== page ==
The leopard seal is so-called because of its spotted markings and leopard-like ferocity. They live mainly in the sea and on the pack ice around the fringes of the Antarctic ice pack.


How does the Seal Move?

The leopard seal, like all true seals, is well-adapted for a life in an ocean habitat. It has a streamlined, torpedo-shaped body and propels itself through the water by moving its hind flippers from side to side. The front flippers are used for steering and they are very long which helps the seal to change direction quickly - important when chasing fast- swimming prey. It can swim at speeds up to 24 mph when chasing its penguin prey - a little faster than the fastest penguin. When in need of a rest, the seal hauls itself out onto the ice pack, but here it is awkard in its movements and takes the opportunity to recover from its exertions in the water.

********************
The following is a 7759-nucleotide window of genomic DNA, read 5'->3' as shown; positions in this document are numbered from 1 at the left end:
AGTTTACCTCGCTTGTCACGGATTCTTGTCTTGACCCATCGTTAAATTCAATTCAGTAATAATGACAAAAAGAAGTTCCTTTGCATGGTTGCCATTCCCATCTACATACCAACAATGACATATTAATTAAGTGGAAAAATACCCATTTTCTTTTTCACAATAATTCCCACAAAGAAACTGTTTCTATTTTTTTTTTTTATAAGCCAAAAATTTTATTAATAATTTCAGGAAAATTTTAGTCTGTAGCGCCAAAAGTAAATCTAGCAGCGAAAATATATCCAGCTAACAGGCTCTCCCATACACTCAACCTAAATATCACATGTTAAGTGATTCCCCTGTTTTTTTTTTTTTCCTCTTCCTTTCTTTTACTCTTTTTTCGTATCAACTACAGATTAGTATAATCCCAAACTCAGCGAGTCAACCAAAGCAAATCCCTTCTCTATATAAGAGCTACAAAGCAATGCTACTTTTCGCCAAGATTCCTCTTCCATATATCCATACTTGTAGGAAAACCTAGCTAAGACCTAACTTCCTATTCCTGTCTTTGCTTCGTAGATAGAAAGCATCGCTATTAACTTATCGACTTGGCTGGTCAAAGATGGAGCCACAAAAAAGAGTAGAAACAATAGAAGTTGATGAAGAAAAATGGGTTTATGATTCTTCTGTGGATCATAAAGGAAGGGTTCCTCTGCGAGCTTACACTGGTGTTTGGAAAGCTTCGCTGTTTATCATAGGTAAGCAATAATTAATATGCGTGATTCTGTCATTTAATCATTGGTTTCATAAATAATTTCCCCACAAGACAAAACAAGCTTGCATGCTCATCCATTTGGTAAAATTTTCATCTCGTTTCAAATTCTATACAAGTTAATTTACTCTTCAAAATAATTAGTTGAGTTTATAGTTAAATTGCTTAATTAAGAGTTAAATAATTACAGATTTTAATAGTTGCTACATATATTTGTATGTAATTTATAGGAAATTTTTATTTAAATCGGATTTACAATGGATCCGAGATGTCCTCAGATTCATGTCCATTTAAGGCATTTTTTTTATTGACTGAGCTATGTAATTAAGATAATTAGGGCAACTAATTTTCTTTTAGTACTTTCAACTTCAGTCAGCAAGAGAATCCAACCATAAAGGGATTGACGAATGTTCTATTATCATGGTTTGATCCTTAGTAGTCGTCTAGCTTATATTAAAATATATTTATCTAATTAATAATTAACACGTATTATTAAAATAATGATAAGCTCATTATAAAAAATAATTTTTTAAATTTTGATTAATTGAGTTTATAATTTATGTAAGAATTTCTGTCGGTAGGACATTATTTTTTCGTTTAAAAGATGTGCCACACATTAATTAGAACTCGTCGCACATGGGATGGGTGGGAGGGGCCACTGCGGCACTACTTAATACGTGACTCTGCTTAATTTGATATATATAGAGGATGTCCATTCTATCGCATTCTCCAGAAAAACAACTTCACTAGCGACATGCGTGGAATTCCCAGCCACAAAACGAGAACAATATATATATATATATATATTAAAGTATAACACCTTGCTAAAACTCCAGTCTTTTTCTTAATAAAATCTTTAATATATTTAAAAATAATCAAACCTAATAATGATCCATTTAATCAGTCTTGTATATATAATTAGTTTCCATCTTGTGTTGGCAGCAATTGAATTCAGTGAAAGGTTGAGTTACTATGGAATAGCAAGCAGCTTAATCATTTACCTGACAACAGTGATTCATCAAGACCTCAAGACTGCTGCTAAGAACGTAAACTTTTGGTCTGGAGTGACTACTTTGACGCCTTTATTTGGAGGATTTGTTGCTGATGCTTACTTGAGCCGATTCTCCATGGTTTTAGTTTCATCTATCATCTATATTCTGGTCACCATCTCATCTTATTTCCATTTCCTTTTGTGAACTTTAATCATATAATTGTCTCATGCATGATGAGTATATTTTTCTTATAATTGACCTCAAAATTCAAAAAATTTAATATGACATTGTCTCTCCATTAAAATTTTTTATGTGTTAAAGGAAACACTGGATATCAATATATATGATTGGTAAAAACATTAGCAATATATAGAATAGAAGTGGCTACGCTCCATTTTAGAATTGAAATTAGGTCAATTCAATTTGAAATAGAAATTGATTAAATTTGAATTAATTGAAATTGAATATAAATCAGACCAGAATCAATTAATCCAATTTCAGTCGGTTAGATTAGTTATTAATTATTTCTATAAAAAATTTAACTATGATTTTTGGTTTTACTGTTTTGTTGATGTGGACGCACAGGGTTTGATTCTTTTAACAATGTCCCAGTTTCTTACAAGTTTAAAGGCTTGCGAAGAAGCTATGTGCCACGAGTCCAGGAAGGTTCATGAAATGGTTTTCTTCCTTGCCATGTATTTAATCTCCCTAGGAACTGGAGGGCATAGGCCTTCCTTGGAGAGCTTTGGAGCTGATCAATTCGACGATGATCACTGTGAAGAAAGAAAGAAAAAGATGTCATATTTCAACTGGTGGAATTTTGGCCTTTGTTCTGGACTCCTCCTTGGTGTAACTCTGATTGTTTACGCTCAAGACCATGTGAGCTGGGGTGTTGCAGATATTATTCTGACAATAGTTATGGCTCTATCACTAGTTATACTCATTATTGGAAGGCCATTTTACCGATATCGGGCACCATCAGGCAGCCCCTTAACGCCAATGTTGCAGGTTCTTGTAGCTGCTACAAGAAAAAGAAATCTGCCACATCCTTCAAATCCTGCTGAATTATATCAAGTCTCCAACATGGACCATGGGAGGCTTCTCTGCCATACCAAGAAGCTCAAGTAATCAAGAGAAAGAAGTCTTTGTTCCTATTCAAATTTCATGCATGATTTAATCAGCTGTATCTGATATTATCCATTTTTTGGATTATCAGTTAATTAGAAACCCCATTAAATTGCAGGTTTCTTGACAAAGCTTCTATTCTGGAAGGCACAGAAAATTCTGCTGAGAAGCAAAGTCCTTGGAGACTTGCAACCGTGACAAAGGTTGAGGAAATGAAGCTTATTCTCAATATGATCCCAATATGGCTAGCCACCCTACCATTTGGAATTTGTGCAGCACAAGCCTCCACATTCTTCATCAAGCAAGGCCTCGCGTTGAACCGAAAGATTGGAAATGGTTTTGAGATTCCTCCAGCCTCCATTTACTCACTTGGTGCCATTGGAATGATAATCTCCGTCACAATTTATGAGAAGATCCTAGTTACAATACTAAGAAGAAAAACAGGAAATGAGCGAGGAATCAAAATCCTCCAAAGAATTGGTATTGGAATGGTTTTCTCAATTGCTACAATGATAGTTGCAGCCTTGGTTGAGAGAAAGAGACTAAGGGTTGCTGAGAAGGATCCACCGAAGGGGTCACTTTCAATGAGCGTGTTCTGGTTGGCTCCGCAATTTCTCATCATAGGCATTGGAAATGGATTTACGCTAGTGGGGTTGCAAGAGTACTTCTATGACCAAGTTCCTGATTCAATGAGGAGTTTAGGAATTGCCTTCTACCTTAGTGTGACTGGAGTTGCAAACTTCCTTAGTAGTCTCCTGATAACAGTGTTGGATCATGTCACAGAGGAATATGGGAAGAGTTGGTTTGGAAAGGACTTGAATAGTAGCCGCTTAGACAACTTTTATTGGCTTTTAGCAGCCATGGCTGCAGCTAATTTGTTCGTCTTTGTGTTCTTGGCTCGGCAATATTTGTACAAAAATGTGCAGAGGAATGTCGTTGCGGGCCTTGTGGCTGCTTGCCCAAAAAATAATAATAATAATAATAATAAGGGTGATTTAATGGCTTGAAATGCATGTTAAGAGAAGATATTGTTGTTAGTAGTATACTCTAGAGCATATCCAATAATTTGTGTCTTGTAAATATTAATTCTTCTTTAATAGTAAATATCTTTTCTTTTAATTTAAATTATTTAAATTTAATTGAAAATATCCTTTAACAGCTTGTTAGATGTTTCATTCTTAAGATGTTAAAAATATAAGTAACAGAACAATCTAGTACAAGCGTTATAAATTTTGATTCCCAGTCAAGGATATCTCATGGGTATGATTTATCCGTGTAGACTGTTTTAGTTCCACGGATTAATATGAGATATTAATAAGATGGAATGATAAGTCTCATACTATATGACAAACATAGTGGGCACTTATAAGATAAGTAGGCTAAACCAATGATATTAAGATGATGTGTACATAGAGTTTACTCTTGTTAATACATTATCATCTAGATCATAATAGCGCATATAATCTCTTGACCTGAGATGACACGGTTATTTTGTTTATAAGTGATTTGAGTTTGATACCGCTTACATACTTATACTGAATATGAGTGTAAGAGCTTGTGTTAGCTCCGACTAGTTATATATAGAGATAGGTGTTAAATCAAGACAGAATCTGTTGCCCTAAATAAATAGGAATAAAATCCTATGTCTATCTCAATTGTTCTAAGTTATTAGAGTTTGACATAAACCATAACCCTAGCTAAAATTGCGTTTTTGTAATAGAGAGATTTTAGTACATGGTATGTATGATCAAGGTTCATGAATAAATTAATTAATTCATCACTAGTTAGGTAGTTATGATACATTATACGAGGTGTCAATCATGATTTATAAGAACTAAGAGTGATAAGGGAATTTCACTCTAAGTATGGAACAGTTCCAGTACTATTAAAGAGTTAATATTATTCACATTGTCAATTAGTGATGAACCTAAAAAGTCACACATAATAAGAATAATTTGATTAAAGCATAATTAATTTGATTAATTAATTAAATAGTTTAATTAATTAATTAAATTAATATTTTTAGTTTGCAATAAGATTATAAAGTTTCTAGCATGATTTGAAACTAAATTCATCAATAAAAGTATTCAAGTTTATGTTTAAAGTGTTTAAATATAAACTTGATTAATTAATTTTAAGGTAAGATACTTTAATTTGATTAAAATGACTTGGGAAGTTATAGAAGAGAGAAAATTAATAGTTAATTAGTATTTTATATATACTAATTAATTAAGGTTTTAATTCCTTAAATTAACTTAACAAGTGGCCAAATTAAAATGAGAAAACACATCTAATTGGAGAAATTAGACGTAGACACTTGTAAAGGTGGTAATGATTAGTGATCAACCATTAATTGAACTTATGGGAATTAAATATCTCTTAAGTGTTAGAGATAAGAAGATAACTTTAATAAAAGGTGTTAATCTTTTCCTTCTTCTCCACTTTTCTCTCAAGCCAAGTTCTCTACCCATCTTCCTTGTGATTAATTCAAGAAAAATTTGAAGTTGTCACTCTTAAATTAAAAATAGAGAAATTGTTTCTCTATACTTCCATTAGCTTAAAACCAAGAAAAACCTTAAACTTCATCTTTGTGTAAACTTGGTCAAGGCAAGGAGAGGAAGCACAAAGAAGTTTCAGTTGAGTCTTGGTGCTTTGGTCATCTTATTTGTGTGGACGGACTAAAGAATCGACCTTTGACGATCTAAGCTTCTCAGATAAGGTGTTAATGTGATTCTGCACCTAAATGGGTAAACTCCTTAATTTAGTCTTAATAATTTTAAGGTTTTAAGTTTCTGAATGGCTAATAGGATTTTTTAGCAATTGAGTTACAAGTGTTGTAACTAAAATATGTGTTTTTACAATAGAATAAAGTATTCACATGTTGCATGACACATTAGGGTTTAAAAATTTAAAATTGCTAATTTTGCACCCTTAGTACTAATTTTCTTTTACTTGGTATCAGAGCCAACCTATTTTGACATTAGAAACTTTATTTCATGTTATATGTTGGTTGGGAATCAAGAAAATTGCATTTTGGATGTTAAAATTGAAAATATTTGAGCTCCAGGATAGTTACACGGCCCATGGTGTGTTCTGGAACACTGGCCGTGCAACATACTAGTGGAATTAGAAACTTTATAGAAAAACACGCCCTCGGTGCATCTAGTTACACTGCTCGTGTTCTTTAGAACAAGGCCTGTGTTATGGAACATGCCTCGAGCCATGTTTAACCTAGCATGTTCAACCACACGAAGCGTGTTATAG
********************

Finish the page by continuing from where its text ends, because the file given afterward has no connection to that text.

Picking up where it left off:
Read More: Hunting and feeding

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